COVID-19 UPDATE (July 24th)

Friday, July 24th, 2020

Mr Speaker and Honourable Members,


In early February 2020, prior to COVID-19 becoming a pandemic, the whole world recognized that in order to prepare for the very likely pandemic, Personal Protective Equipment (PPE) supplies, testing regimes, and other preparations were required to fight the inevitable. Amongst the many preparations required, the Ministry began to procure and source PPE; determine what local testing capacity was on island, and determine all other aspects required to prepare for the oncoming Pandemic. The total cost of the Ministry of Health’s fight against COVID-19 as at 17th July 2020 is approximately $5.9 million.

Mr Speaker, you would be aware that many countries struggled tremendously in March and April specifically with PPE sourcing and testing capabilities, however Bermuda did not encounter significant on island challenges as it relates to PPE supplies and testing due to proactive procurement and preparedness by the Ministry. The Government of Bermuda anticipated the fast approaching need for testing materials and PPE whilst the Ministry of Health team scoured the globe, determined that our small country’s inventory of these vital weapons against this virus would rival those held by far larger countries.   I speak mainly of these two items specifically as they are two of the core ammunition needed in the fight against COVID and are approximately $5.3 million or 90% of the total costs.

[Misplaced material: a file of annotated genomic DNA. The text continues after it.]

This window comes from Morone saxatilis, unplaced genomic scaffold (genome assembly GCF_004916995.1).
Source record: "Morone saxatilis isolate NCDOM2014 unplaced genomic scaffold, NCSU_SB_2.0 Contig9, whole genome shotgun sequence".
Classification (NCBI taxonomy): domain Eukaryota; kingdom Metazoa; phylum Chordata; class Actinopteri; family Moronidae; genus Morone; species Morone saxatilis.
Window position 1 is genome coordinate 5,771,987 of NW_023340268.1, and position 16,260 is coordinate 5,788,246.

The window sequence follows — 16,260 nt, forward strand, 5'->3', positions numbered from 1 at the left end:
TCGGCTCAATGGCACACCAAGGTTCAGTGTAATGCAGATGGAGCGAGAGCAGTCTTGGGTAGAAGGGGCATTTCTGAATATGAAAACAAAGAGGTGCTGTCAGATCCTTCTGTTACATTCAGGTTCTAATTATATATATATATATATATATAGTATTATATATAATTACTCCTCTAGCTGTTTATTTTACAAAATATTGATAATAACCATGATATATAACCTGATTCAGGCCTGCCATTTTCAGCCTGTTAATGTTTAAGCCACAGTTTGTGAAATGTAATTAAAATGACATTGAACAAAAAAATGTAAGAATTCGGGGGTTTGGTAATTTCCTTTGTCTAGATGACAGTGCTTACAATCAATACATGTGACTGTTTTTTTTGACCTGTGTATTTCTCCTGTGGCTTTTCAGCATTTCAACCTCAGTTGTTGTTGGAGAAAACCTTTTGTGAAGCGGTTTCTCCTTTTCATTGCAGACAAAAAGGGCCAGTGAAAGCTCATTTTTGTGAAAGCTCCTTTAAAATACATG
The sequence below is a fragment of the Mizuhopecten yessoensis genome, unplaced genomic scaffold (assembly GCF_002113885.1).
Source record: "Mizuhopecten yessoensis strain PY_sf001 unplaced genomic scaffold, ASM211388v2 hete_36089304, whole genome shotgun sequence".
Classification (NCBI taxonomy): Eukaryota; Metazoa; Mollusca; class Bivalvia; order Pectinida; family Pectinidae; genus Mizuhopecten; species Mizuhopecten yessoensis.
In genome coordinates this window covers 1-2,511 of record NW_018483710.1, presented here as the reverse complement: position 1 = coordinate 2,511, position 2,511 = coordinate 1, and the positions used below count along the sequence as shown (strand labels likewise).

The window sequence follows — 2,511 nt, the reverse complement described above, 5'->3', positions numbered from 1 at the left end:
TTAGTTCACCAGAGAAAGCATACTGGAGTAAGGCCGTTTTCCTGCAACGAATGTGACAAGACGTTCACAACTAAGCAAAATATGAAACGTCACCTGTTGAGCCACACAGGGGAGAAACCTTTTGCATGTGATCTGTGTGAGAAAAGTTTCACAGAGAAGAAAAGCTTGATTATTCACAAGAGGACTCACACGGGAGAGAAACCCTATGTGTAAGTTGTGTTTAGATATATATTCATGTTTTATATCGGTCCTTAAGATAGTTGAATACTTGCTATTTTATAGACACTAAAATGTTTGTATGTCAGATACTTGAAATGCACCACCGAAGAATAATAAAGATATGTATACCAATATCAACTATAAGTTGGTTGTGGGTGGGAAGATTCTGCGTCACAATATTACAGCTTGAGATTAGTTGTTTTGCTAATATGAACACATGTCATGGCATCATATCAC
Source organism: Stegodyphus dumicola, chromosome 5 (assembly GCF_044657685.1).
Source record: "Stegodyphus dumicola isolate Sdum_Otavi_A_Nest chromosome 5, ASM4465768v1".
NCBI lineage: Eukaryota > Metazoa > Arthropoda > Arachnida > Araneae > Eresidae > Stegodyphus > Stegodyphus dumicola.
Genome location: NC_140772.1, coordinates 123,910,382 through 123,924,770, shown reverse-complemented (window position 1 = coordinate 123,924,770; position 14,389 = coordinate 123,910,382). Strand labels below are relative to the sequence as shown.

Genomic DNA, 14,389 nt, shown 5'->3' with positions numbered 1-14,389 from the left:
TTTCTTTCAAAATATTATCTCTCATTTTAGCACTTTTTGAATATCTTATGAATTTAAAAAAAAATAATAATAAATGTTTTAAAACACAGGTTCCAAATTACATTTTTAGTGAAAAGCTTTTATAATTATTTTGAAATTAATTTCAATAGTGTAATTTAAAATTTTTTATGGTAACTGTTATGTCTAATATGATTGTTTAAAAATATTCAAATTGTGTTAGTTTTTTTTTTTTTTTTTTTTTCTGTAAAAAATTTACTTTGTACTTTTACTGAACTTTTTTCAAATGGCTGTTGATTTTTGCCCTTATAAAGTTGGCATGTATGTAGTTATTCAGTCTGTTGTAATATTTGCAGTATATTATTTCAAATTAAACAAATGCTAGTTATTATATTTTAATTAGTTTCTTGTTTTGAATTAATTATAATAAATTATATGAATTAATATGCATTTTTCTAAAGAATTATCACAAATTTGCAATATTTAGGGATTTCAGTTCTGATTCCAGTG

In February an aggressive search began to identify on island testing capabilities to minimize the waiting time for results and to increase testing capacity. Mr Speaker, at that time, the Caribbean Public Health Agency (CARPHA), located in Trinidad, was engaged by Bermuda to complete testing but was limited to 20 test per week and the results were received in approximately 5 working days. The Ministry, therefore, engaged Helix Genetic and Scientific Solutions to provide on island testing which produced results within 24-48 hours and this was a tremendous feat for Bermuda. The ability to test locally provided a significant drop in the wait time for results. The local testing gave the ability to do significantly more test and test on a daily basis with the most test in a day being 190 at that time. Pan American Health Organization (PAHO), a branch agent under the World Health Organization (WHO), gave Bermuda kudos for the ability to get testing, validation and quality controls checks in place in record time and upon their review of the process they gave the blessings for the Helix lab to be one of the few approved COVID-19 testing lab in the region at that time. Mr. Speaker, through the efforts of our Bermudian scientist Dr. Desiree Spriggs and her team, combined with their commitment to a level of testing standards, not previously seen on our shores, we were amongst the first of the Caribbean countries to receive this accolade. Helix was able to implement the equivalent levels of measures for COVID-19 testing as CARPHA. Dr Desiree Spriggs and her team were significantly instrumental in ensuring Bermuda’s testing regime was up and running in record time and Bermuda could combat against the virus and we are ever so thankful to them.   However, since which, the access to testing has become more available and more cost effective and therefore the Helix contract was terminated with the 45 days’ notice, giving the last day of service on 14th June 2020. The total cost for the Helix contract is $481,809.